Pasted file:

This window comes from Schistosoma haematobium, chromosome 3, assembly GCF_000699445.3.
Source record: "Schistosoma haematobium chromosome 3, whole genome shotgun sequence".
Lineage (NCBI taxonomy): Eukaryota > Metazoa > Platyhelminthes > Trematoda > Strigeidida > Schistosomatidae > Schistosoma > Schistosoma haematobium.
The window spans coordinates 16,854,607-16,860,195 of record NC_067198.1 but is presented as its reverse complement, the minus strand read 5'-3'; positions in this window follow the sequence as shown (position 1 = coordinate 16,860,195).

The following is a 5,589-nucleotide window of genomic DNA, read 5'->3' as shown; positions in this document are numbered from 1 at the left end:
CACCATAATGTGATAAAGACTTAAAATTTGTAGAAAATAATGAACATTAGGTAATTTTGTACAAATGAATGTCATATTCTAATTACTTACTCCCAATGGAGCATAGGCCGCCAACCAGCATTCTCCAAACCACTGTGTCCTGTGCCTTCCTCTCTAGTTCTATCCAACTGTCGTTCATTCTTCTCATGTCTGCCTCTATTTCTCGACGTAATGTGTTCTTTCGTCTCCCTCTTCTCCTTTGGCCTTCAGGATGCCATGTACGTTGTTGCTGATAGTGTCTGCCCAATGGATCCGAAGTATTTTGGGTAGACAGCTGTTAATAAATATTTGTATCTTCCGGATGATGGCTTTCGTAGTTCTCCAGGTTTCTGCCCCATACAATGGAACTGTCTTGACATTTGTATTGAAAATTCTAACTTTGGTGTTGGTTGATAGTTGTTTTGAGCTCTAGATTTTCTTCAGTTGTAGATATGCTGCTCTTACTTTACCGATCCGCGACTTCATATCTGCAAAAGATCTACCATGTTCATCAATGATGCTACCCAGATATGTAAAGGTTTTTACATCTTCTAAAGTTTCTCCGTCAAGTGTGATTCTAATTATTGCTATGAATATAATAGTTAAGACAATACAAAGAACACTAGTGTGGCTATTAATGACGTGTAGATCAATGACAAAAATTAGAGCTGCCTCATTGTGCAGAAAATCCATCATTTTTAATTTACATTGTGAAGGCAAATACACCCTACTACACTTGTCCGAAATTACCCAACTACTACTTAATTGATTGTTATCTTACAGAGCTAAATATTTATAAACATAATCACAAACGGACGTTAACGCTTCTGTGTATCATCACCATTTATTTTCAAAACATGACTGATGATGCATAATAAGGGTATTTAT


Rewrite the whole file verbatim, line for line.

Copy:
This window comes from Schistosoma haematobium, chromosome 3, assembly GCF_000699445.3.
Source record: "Schistosoma haematobium chromosome 3, whole genome shotgun sequence".
Lineage (NCBI taxonomy): Eukaryota > Metazoa > Platyhelminthes > Trematoda > Strigeidida > Schistosomatidae > Schistosoma > Schistosoma haematobium.
The window spans coordinates 16,854,607-16,860,195 of record NC_067198.1 but is presented as its reverse complement, the minus strand read 5'-3'; positions in this window follow the sequence as shown (position 1 = coordinate 16,860,195).

The following is a 5,589-nucleotide window of genomic DNA, read 5'->3' as shown; positions in this document are numbered from 1 at the left end:
CACCATAATGTGATAAAGACTTAAAATTTGTAGAAAATAATGAACATTAGGTAATTTTGTACAAATGAATGTCATATTCTAATTACTTACTCCCAATGGAGCATAGGCCGCCAACCAGCATTCTCCAAACCACTGTGTCCTGTGCCTTCCTCTCTAGTTCTATCCAACTGTCGTTCATTCTTCTCATGTCTGCCTCTATTTCTCGACGTAATGTGTTCTTTCGTCTCCCTCTTCTCCTTTGGCCTTCAGGATGCCATGTACGTTGTTGCTGATAGTGTCTGCCCAATGGATCCGAAGTATTTTGGGTAGACAGCTGTTAATAAATATTTGTATCTTCCGGATGATGGCTTTCGTAGTTCTCCAGGTTTCTGCCCCATACAATGGAACTGTCTTGACATTTGTATTGAAAATTCTAACTTTGGTGTTGGTTGATAGTTGTTTTGAGCTCTAGATTTTCTTCAGTTGTAGATATGCTGCTCTTACTTTACCGATCCGCGACTTCATATCTGCAAAAGATCTACCATGTTCATCAATGATGCTACCCAGATATGTAAAGGTTTTTACATCTTCTAAAGTTTCTCCGTCAAGTGTGATTCTAATTATTGCTATGAATATAATAGTTAAGACAATACAAAGAACACTAGTGTGGCTATTAATGACGTGTAGATCAATGACAAAAATTAGAGCTGCCTCATTGTGCAGAAAATCCATCATTTTTAATTTACATTGTGAAGGCAAATACACCCTACTACACTTGTCCGAAATTACCCAACTACTACTTAATTGATTGTTATCTTACAGAGCTAAATATTTATAAACATAATCACAAACGGACGTTAACGCTTCTGTGTATCATCACCATTTATTTTCAAAACATGACTGATGATGCATAATAAGGGTATTTAT